Why are we doing this in this? It is clear that the private sector cannot do this. It cannot afford to make the very large investment into transportation arteries that will allow them to compete. That is why a federal government gets involved with provincial governments. It is not something that occurred in isolation. This occurred in consultation with the private sector, interested citizens, councils and provincial governments. It is a group effort. A reflection of that is the support that we have heard from members across the way. I think at the heart of the matter all of us recognize that this is a good idea.
Do we have to build on it? Absolutely. We have tried to add a number of other elements to this issue. We are working with the provinces. The Minister of Finance has introduced the beginnings of a productivity agenda, including the one-third, one-third, one-third initiative for surpluses over $3 billion. That initiative is a smart and wise thing to do. One-third of the moneys will go into debt reduction, one-third will go into tax reduction and one-third will go into critical expenditures such as this. This is the kind of expenditure the private sector needs to create jobs for Canadians.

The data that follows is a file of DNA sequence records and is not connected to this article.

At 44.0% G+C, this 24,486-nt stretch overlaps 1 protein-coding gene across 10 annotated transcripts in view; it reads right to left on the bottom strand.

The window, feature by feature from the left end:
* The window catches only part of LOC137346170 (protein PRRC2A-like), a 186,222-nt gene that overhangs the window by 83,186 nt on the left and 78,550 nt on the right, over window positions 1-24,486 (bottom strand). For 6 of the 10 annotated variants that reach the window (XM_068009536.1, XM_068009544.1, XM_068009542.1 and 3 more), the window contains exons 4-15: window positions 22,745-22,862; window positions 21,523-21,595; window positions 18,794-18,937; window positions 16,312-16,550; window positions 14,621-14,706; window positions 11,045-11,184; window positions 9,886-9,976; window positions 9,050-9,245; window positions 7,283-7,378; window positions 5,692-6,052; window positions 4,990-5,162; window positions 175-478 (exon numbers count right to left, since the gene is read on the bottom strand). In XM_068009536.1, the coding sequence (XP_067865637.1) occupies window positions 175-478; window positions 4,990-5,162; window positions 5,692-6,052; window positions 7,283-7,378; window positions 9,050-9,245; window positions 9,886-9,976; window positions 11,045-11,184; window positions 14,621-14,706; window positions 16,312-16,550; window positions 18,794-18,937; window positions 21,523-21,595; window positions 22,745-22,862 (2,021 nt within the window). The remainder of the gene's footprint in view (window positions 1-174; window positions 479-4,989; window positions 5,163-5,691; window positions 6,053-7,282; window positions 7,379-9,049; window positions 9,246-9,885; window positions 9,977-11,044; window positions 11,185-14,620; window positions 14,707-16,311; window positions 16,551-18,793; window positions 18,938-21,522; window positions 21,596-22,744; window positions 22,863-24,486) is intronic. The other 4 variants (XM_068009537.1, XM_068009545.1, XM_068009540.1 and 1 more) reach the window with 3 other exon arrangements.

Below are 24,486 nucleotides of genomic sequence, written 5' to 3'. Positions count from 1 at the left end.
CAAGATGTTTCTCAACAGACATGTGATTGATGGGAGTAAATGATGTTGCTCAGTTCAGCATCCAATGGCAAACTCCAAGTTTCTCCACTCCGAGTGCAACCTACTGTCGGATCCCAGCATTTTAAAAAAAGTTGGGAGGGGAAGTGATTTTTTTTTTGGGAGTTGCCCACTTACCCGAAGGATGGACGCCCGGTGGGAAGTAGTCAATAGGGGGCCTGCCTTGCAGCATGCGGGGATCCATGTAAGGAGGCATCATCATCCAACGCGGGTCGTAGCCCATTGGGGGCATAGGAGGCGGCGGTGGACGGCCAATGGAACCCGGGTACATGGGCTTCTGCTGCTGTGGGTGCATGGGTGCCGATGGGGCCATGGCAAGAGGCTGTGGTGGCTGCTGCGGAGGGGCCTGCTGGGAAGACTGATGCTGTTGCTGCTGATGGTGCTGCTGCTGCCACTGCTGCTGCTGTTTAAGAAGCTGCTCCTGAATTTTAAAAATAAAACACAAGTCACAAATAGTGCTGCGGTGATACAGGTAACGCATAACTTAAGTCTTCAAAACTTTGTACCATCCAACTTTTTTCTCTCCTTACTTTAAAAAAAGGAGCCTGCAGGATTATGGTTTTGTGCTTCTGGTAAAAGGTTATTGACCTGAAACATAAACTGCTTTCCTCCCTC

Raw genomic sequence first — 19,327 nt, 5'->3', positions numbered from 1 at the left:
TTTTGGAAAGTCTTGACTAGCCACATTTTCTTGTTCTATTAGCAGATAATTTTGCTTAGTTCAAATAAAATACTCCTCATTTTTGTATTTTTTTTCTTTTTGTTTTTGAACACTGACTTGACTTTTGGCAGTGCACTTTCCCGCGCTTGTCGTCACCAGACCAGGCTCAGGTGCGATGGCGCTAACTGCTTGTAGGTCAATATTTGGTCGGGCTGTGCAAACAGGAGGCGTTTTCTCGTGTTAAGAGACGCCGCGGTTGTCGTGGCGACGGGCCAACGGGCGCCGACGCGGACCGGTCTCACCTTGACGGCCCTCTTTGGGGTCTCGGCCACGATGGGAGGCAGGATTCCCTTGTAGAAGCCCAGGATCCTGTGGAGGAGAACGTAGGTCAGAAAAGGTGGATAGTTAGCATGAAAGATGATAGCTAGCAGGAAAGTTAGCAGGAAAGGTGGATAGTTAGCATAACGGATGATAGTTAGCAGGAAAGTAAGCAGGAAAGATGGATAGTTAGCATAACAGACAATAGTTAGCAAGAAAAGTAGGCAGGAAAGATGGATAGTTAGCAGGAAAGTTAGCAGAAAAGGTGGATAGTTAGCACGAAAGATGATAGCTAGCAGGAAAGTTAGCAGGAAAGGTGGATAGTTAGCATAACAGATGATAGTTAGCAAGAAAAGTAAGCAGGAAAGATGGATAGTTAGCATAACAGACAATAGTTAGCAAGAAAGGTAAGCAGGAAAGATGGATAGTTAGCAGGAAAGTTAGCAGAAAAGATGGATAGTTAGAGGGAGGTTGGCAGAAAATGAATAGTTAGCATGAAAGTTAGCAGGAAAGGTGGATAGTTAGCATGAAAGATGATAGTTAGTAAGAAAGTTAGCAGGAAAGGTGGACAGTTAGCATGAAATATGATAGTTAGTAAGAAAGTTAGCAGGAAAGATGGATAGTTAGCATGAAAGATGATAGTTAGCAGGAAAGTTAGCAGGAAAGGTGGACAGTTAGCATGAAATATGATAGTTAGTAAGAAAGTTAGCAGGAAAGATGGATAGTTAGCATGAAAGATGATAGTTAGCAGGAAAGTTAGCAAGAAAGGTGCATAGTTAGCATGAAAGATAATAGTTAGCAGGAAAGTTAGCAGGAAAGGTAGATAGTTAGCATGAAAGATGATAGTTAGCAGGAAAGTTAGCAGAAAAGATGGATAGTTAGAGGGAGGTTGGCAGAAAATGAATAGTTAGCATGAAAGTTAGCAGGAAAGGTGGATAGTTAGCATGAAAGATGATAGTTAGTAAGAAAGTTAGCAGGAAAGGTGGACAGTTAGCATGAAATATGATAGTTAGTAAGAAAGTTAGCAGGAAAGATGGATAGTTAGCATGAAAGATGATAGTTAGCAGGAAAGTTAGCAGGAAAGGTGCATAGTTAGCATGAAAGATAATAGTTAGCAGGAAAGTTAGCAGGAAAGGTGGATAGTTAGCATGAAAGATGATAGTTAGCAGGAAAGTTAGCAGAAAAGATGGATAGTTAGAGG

Why the tax reduction? To date we have introduced $100 billion of tax reduction and we will continue to pursue that. We have also reduced the corporate tax from 28% to 21%. Why? Because we have to ensure that our private sector has a level playing field when it comes to taxes. Some may want to increase the taxes on the private sector. However, if we do that, we create an egress, an outflow of capital to other parts of the world. Capital will flow where capital can get the best bang for the buck.
We have no control over that nor should we. What we do have control over is ensuring that Canada is fertile for the private sector to create the jobs, high paying, interesting and dynamic jobs for Canadians. We also want to work with the provinces to ensure we meet the skill deficits that we and all western countries have. That is why ministers, such as the Minister of Industry, have worked with trades groups and unions to ensure we fill the critical skill deficits in the trades.
The Canadian Home Builders Association has an excellent plan to ensure that the people it needs to build homes have those skills. We recognize the changing demographics as western nations, with low birth rates. Quebec is an example of that problem, as are many others.